Wilcox, George and Annie

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They were aboard the same ship on a trip to revisit England, when Annie gave birth at sea to a son, George Seaborne Wilcox, on 30 January 1873, 25 days before they docked in London. In the following year George returned to South Australia on the City of Adelaide with four (unidentified) Wilcox children.

At least two large shipments of goods were sent from London to the Wilcox business in Gawler on the City of Adelaide – 636 packages in 1864 and 492 cases in 1865. It is little wonder that a descendant arranged to have a model of the ship built many years later.

George Wilcox (1838-1908) was born in St Neots, Huntingdonshire, the second son of Joseph Wilcox, a master tailor/draper who employed seven men. In 1850 George started work in a local grocery business, and subsequently served a five year apprenticeship in the trade. In December 1857, at the age of 19, he sailed from Liverpool to Melbourne on the Royal Charter, landed in mid-March 1858 and reached Adelaide a week later.

His elder brother Thomas, a draper like his father, had preceded him by migrating to Gawler. George first took a job there as a clerk at 20 shillings per week, but in September 1858 he established a small grocery shop in Murray Street. Two years later he merged with the Barker & Wilcox drapery to develop it into a general business based on grocery and drapery under the name of J and G Wilcox. His father was the financial partner, but he never came to Australia. The enterprise became extremely successful, and his younger brothers Emery and Joseph also migrated to Gawler to work on the drapery side of the business.

Annie (Fuller) Wilcox was born in 1840 in the village of Eynesbury, Bedfordshire which today is a suburb of St Neots, now a regional town that spans the boundaries of Bedfordshire, Cambridgeshire and Huntingdonshire. George Wilcox returned home to marry her there in mid-1864, and within weeks they sailed to make their home in South Australia.

Living on the eastern outskirts of Gawler (as George’s three brothers and their families did also), Annie gave birth to Edith 1865, Sidney 1866, and Nellie 1867 before George Seaborne was born at sea in 1873, and Murray at Adelaide in 1874.

The success of George Wilcox’s first business was based on his acumen in buying and importing goods from Britain and Europe, and selling them in South Australia. He made no less than thirteen trips back to England to closely supervise each end of his intercontinental trade.

As a consequence, Annie had many opportunities to return with the children to Eynesbury/St Neots, and even give birth in England. (She did not make it in time in 1873.) She and/or the children may have spent months at a time there before returning on another ship, with or without George. We can only speculate on which children travelled on the City of Adelaide in 1873 and 1874, and some may have been nieces and nephews.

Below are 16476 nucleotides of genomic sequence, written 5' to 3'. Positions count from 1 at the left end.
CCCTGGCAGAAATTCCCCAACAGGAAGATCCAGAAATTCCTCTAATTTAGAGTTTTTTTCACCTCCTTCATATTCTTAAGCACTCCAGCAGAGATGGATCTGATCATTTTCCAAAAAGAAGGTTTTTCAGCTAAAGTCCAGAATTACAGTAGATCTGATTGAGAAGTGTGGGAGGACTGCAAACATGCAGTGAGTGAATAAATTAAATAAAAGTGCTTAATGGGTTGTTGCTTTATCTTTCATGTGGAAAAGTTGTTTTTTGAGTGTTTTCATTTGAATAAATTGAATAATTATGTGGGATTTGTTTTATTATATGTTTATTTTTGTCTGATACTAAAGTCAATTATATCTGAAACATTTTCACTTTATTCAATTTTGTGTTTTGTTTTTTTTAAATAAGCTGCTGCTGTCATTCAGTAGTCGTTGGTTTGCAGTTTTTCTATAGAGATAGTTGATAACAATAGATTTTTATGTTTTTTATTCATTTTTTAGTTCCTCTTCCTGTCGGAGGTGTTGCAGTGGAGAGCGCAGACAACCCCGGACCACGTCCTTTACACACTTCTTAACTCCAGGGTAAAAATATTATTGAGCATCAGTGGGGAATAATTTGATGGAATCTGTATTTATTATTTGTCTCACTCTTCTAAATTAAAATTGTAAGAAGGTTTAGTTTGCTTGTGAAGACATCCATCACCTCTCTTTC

In 1872 George sold his Gawler interests to his brother Joseph, and moved his family to live in Adelaide where he purchased a mansion on 14 acres of land in Lower Mitcham (now Kingswood). They purchased the mansion from William M Letchford, whose children were also on the City of Adelaide's maiden voyage, and named it Eynesbury after the village in which Annie grew up.

George took on a new challenge, and established himself as a wool and produce merchant, specialising in hides and skins. He was equally successful in building up this venture, and as it expanded, branches were opened in Melbourne and Albany WA. In 1886 a branch was set up in Young Street, Sydney and became so large that he closed the Victorian and Western Australian branches to concentrate on NSW and SA. He took his eldest son Sidney Wilcox and G G Legoe into partnership in 1889, and they were joined by two other sons, George Seaborne Wilcox and Murray Wilcox, when George withdrew from active participation in 1894.

Annie (Fuller) Wilcox was described as having a most happy disposition and winning the respect of all those with whom she made contact. In April 1897, at the age of 57, she died suddenly while sitting in a chair at their ‘Eynesbury’ home, leaving two daughters in Adelaide and the three sons in business in Sydney.

For many years, George Wilcox was also a director of the Hamley Copper Mine near Moonta. He built the Apollo Soap Works at Hindmarsh and, when it had become established 3½ years later, he sold it to Burford & Sons. He was a very successful business man whose straightforwardness and unassuming nature made him very popular. He lived quietly in retirement, devoting his attention to sheep farming, until he died in March 1908 at the age of 69.

Researched by Ron Roberts, Adelaide, SA. March/April 2008




Sources

1 History of Adelaide and Vicinity, ed. J J Pascoe, Hussey & Gillingham, 1901.

2 History of Gawler, E H Coombe, The Gawler Institute, 1908.

3 Adelaide Observer.

George & Annie Wilcox's Wedding
George & Annie Wilcox's Wedding
George Seaborne Wilcox
George Seaborne Wilcox
Annie Wilcox
Annie Wilcox

 


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